Should You Consider a Spousal IRA?

September 14, 2022
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Whether you’ve joined the Great Resignation or are just a stay-at-home spouse with no tax-defined income, you can still set up and contribute to a retirement account. Traditional and Roth IRAs offer excellent tax-advantaged savings opportunities as you prepare for your retirement years.

What is a Spousal IRA?

An IRA set up to receive contributions from a non-working spouse is known as a “Spousal IRA.” It allows you to contribute to a retirement savings/investment account. You can either defer your taxes until they are later withdrawn after the age of 65 (traditional IRA) or you can pay taxes on your contributions now and withdraw them tax-free once you are of age (Roth IRA). In addition, the working spouse will be able to make contributions to this account.

Non-Working Spouse: Traditional Spousal IRA Contributions

For the 2022 tax year, you (the non-working spouse) can make deductible contributions up to $6,000 to a traditional spousal IRA set up in your name. If you are over the age of 50 as of December 31, 2022, this limit is raised to $7,000. These limits may change starting in 2023.

To make a traditional spousal IRA contribution, you must file a joint Form 1040. You and your spouse must have earned income together—typically from your working spouse. The total must at least equal the sum of your contribution plus your spouse’s contribution, if any.

Please note that taxable alimony received by you or your spouse under a pre-2019 divorce agreement counts as earned income for IRA contribution eligibility purposes.

If your working spouse is already covered by a tax-advantaged retirement plan—via job or self-employment—the deductibility of your traditional spousal IRA contribution is phased out. For the 2022 tax year, this happens between a joint adjusted gross income AGI) or $204,000 and $214,000. Joint AGI is the sum of the most taxable income items and gains, reduced by above-the-line deductions. These include:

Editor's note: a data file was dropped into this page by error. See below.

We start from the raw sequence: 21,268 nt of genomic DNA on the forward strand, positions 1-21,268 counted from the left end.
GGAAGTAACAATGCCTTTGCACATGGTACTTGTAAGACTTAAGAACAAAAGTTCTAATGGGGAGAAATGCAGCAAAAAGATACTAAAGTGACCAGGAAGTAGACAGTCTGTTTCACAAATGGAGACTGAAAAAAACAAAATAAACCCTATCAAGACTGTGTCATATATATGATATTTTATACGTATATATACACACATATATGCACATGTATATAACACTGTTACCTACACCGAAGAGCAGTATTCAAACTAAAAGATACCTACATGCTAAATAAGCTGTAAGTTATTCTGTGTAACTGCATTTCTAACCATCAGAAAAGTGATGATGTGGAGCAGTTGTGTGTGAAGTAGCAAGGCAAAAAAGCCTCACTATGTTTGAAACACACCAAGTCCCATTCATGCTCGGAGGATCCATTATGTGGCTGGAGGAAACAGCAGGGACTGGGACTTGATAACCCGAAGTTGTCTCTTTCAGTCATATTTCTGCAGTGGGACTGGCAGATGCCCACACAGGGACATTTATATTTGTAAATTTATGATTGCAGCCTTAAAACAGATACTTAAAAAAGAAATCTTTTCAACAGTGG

• Deduction for contributions to a self-employed SEP, SIMPLE or other self-employed retirement plan
  • Deduction for 50% of self-employment tax
  • Deduction for self-employed health insurance premiums
  • Contributions to a health savings account (HSA)
  • Alimony payments required by a pre-2019 divorce agreement
  • Deduction for up to $250 of unreimbursed expenses for K-12 educators
  • Deduction of moving expenses for eligible members of the armed forces

If your working spouse is not covered by a tax-favored retirement plan, you (the non-working spouse) can make a deductible traditional IRA contribution regardless of how high your joint AGI might be.

Working Spouse: Traditional IRA Contributions

If neither you nor your working spouse participate in a tax-favored retirement plan—via job or self-employment—your working spouse can make a deductible contribution of up to $6,000 for the 2022 tax year ($7,000 if over 50 by December 31, 2022). You, the non-working spouse, can make a deductible contribution to a traditional spousal IRA set up in your name, subject to the same limits.

To qualify, you and your spouse together must have enough earned income to at least match the combined amount of your contributions. All the requisite earned income can come from your working spouse (including any taxable alimony payments received).

On the other hand, if your working spouse participates in a tax-favored retirement plan, his or her ability to make a deductible traditional IRA contribution for the 2022 tax year is phased out between a joint AGI of $109,000 and $129,000.

Setting up a spousal IRA can be a great option to set aside retirement funds for a non-working spouse. However, the rules and limits can be rather complicated. To learn more about spousal IRAs and other retirement planning solutions, contact Illumination Wealth today. Talk with one of our knowledgeable financial advisors and find the right retirement savings plan for you and your family.